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Rich Get Richer and the Poor Get Prison A Reader (2-Downloads)

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ISBN-10: 0205661793

ISBN-13: 9780205661794

Edition: 2010

Authors: Jeffrey Reiman, Paul Leighton

List price: $58.95
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The Rich get Richer and the Poor get Prison: A Reader is a selection of 25 articles ranging from newspaper stories that highlight issues to articles in professional journals. Articles cover the following topics: Crime Control in America A Crime by Any other Name... ...and the Poor get Prison To the Vanquished belong the Spoils CriminalJusticeorCriminal Justice
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Book details

List price: $58.95
Copyright year: 2010
Publisher: Routledge
Publication date: 10/23/2009
Binding: Paperback
Pages: 176
Size: 6.00" wide x 9.00" long x 0.50" tall
Weight: 0.506
Language: English

Readings on Crime Control in America
Editor's Introduction
Why Is Crime Falling-Or Is It?
High Incarceration Rate May Fuel Community Crime
From C-Block to Academia: You Can't Get There from Here
A New Suit by Farmers against the DEA Illustrates Why the War on Drugs Should Not Include a War on Hemp
Readings on A Crime by Any Other Name
Editors' Introduction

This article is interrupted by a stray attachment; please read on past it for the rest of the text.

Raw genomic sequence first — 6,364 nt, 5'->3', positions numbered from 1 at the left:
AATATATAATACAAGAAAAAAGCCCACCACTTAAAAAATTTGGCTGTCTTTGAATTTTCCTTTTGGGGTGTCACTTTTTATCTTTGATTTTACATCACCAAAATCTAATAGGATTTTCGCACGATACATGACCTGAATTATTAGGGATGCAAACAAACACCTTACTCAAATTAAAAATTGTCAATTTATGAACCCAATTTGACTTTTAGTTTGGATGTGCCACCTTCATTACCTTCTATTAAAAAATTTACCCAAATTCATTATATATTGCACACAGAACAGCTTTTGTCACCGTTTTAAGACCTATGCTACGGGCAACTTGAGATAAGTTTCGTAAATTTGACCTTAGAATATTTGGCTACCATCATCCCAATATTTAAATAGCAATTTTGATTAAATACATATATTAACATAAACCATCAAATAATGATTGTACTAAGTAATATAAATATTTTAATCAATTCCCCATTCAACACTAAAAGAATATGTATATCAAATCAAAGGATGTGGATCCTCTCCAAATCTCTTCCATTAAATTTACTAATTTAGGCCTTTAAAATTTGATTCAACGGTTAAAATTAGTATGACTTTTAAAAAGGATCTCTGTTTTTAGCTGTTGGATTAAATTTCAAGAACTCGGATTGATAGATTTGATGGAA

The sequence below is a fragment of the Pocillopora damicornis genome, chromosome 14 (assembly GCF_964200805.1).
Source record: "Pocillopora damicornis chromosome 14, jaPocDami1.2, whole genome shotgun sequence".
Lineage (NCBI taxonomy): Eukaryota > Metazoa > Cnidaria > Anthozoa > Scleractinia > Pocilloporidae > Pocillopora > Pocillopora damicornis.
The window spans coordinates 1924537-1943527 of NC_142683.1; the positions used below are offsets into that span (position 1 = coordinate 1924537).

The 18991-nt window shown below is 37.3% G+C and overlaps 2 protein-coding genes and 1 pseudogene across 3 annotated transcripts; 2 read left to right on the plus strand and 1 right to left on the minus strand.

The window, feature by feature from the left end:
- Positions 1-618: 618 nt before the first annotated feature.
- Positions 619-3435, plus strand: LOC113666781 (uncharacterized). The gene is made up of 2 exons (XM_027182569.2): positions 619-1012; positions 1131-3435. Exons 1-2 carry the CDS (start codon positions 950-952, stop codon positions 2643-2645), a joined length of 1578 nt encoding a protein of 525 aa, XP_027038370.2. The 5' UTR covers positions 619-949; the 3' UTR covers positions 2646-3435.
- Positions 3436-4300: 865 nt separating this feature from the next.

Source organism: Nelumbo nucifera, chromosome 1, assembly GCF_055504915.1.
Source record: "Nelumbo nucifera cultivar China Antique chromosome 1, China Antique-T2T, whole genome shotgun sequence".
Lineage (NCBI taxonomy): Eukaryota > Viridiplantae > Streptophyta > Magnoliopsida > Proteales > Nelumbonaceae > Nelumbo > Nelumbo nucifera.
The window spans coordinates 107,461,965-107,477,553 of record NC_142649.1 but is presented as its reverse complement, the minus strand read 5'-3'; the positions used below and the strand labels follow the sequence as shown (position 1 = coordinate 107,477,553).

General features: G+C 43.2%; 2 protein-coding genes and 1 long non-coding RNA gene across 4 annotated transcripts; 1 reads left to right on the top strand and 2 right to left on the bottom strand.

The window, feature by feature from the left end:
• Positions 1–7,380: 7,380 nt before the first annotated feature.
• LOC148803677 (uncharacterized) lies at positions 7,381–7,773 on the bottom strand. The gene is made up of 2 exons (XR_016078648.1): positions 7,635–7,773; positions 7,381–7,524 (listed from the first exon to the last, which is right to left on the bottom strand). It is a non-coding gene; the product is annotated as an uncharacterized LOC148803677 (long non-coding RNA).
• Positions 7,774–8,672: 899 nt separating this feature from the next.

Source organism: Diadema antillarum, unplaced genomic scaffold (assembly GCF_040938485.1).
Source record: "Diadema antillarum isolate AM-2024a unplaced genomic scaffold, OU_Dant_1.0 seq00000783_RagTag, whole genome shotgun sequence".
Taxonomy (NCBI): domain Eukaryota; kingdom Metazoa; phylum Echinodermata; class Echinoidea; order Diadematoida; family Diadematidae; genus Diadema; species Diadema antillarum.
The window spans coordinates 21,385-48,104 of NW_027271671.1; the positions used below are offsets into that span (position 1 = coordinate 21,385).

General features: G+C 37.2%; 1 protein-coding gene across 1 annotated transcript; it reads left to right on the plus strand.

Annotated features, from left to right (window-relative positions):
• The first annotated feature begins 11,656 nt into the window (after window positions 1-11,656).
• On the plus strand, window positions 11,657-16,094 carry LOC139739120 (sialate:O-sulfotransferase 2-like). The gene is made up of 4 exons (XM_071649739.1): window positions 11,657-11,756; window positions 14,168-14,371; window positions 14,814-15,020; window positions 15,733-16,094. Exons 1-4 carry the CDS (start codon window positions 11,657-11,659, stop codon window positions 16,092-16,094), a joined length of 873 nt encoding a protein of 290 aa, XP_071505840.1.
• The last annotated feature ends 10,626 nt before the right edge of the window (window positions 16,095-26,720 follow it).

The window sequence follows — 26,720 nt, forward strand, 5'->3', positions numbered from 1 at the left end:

When Workers Die: U.S. Rarely Seeks Charges for Deaths in Workplace
The U.K.�s "Corporate Manslaughter" Statute: British Versus American Approaches to Making Firms Responsible for Deaths Resulting from Gross Negligence
The Checklist
Popcorn Lung Coming to Your Kitchen? The FDA Doesn't Want to Know
Death Sentences in Chinese Milk Case
Readings on...And the Poor Get Prison
Editor's Introduction
Race at Work: Realities of Race and Criminal Record in the NYC Job Market
Why It Matters: The Connection of "Driving While Black" to Other Issues of Criminal Justice and Race
Ebbers' 25 Year Sentence for WorldCom Fraud Upheld. Good
A Memo Found in the Street: Uncle Sam the Enabler
They Warned Us: U.S. Was Told to "Expect Foreclosures, Expect Horror Stories"
Readings on To the Vanquished Belong the Spoils
Editors' Introduction
Why Are So Many Americans in Prison? Race and the Transformation of Criminal Justice
The Moral Ambivalence of Crime in an Unjust Society
Much Respect: Toward a Hip-Hop Theory of Punishment
Wheel of Torture
Conclusion Readings on Criminal Justice or Criminal Justice
Editors' Introduction
Restore Rationality to Sentencing Policy
Encourage Restorative Justice
Making Rehabilitation Corrections' Guiding Paradigm
Save Children from a Life of Crime